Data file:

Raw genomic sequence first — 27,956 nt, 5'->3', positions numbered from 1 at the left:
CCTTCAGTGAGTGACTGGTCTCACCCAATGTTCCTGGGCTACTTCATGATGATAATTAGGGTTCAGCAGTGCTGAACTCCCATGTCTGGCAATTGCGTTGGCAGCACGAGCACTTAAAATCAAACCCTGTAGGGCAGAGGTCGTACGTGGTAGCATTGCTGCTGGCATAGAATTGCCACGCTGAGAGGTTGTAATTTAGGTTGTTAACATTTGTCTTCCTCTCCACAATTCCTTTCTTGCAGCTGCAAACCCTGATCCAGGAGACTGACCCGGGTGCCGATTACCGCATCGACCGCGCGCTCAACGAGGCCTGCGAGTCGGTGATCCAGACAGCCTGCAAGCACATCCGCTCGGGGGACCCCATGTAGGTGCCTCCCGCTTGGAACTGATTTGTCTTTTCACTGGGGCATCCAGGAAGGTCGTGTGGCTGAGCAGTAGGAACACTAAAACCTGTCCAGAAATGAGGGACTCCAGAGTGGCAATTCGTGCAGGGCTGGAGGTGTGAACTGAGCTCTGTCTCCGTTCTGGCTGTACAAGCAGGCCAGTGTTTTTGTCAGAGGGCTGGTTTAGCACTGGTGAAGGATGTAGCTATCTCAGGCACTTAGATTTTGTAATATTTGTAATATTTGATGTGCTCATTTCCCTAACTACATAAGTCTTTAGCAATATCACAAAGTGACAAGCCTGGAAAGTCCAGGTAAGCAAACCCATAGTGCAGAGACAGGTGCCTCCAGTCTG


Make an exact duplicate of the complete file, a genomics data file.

Raw genomic sequence first — 27,956 nt, 5'->3', positions numbered from 1 at the left:
CCTTCAGTGAGTGACTGGTCTCACCCAATGTTCCTGGGCTACTTCATGATGATAATTAGGGTTCAGCAGTGCTGAACTCCCATGTCTGGCAATTGCGTTGGCAGCACGAGCACTTAAAATCAAACCCTGTAGGGCAGAGGTCGTACGTGGTAGCATTGCTGCTGGCATAGAATTGCCACGCTGAGAGGTTGTAATTTAGGTTGTTAACATTTGTCTTCCTCTCCACAATTCCTTTCTTGCAGCTGCAAACCCTGATCCAGGAGACTGACCCGGGTGCCGATTACCGCATCGACCGCGCGCTCAACGAGGCCTGCGAGTCGGTGATCCAGACAGCCTGCAAGCACATCCGCTCGGGGGACCCCATGTAGGTGCCTCCCGCTTGGAACTGATTTGTCTTTTCACTGGGGCATCCAGGAAGGTCGTGTGGCTGAGCAGTAGGAACACTAAAACCTGTCCAGAAATGAGGGACTCCAGAGTGGCAATTCGTGCAGGGCTGGAGGTGTGAACTGAGCTCTGTCTCCGTTCTGGCTGTACAAGCAGGCCAGTGTTTTTGTCAGAGGGCTGGTTTAGCACTGGTGAAGGATGTAGCTATCTCAGGCACTTAGATTTTGTAATATTTGTAATATTTGATGTGCTCATTTCCCTAACTACATAAGTCTTTAGCAATATCACAAAGTGACAAGCCTGGAAAGTCCAGGTAAGCAAACCCATAGTGCAGAGACAGGTGCCTCCAGTCTG